Re: [SystemSafety] Static Analysis

From: Matthew Squair < >
Date: Mon, 3 Mar 2014 21:57:03 +1100


I'm thinking that the empirical approach is a necessary part of any endeavor with a modicum of innovation in it. Sometimes you really do need to suck it and see, to paraphrase Clarke's second law.

As an example that's what precursor missions are for, try the technology with a cheap 'throwaway' mission. Sojourner for Discovery, Pioneer for Voyager. And when you don't, as in the case of Hubble, the resultant cost and schedule overruns speak volumes.

Though I'd be reluctant to apply that routinely to the traveling public en-masse of course, to pick up on Peters point.

Matthew Squair

MIEAust, CPEng
Mob: +61 488770655
Email; Mattsquair_at_xxxxxx

On 3 Mar 2014, at 8:51 pm, Michael Jackson <jacksonma_at_xxxxxx


I think Patrick Graydon's point is that in any system involving the physical world
(including human behaviour) there are inescapable concerns that lie beyond the
reach of mathematical and logical reasoning and demand tests and experiments
for their investigation. For these concerns testing can show the presence of error
but not its absence: infinite testing is not an option. Accepting this point we must
at some stage decide that no more testing is practicable, and that the system is
now to be put into operation.

It is uncomfortable to characterise this decision as 'try-it-and-see' but it is correct
in principle. Of course, for a critical system we are obliged to analyse the design
and implementation very thoroughly, and to test very long and very hard. Then the
system is put into operation with a circumspect realisation that there may be, and
indeed probably are, some residual safety risks that have been detected neither
by analysis not by testing. 'Putting the system into operation' therefore becomes
itself a careful and gradual process embodying a strong ingredient of further testing.

The phrase 'try-it-and-see' sounds like a sneer; but perhaps it is a valuable reminder
that mathematical certainty of safety is simply not achievable.

At 07:46 03/03/2014, you wrote:

On 3 Mar 2014, at 08:02, Patrick Graydon <patrick.graydon_at_xxxxxx


> Hmm. While my (possibly ill-informed) opinion is that the non-safety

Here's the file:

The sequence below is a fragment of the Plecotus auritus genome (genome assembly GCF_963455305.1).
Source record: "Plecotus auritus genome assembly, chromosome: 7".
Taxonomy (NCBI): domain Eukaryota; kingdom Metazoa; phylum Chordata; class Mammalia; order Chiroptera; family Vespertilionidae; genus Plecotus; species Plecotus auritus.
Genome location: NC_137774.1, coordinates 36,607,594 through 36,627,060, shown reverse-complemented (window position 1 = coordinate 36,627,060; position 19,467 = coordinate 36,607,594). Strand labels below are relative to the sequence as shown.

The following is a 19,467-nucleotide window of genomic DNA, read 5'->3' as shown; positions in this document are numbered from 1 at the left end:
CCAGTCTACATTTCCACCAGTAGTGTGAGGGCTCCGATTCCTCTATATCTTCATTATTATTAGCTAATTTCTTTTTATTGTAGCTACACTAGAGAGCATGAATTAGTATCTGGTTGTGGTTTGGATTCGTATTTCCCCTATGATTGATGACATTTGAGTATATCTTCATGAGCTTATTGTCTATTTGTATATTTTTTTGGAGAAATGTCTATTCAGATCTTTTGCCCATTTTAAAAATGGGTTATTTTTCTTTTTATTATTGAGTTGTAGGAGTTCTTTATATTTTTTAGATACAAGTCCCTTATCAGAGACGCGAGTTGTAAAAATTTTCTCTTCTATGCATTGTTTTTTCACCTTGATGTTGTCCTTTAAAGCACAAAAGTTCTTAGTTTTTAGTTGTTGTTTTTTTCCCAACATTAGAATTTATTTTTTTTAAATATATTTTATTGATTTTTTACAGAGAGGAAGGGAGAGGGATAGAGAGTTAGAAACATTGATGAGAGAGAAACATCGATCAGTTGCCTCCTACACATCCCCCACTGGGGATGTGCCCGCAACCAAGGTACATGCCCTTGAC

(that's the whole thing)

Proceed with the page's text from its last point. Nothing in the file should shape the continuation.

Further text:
world over-uses a try-it-and-see approach, I wonder if we can categorically say that try-it-and-see is /never/ appropriate in safety.

Most obviously, you are constrained by the regulatory environment. If it is for rail in Germany, then the kit must be approved for use by the regulator. It is replacing some kit or other, usually, so it must be demonstrated and documented to be at least as safe as that which it is replacing. It's the law. You don't get to "try it and see".

Similarly, development according to IEC 61508 and "derivatives" (which often aren't really) requires that you demonstrate that the requirements of the standard have been met. In some jurisdictions (not all European countries, but some), you can be criminally liable if your kit breaks and you hurt someone, and you didn't develop according to IEC 61508 provisions. Indeed, there is a European Directive from 2008 about products which might cause harm. It is required a risk assessment be performed to determine if the risk is acceptable or unacceptable. The directive issues from 2008, but it usually takes a year or two for it to make it into national laws (Germany was 2011). There, you don't get to 'try it and see' either.

Now, exactly how far people conform to all this is, as usual, a matter for social negotiation. But if you want to 'try it and see' for safety-critical kit of almost any description, then that had better be tinkering inside an already-acceptable risk situation or you risk prosecution if something goes wrong, modulo the enforcement situation. In Britain, you also have ALARP to worry about.

Broadly speaking, Les's observation that no, you can't do that with safety-critical kit is thus ensconsed in European practice and law. How far that situation actually governs what people do is another matter. Like the treaty (then law) which says you can only run an annual budget deficit of 3%, broken within three years by France, then Germany............

PBL Prof. Peter Bernard Ladkin, University of Bielefeld and Causalis Limited

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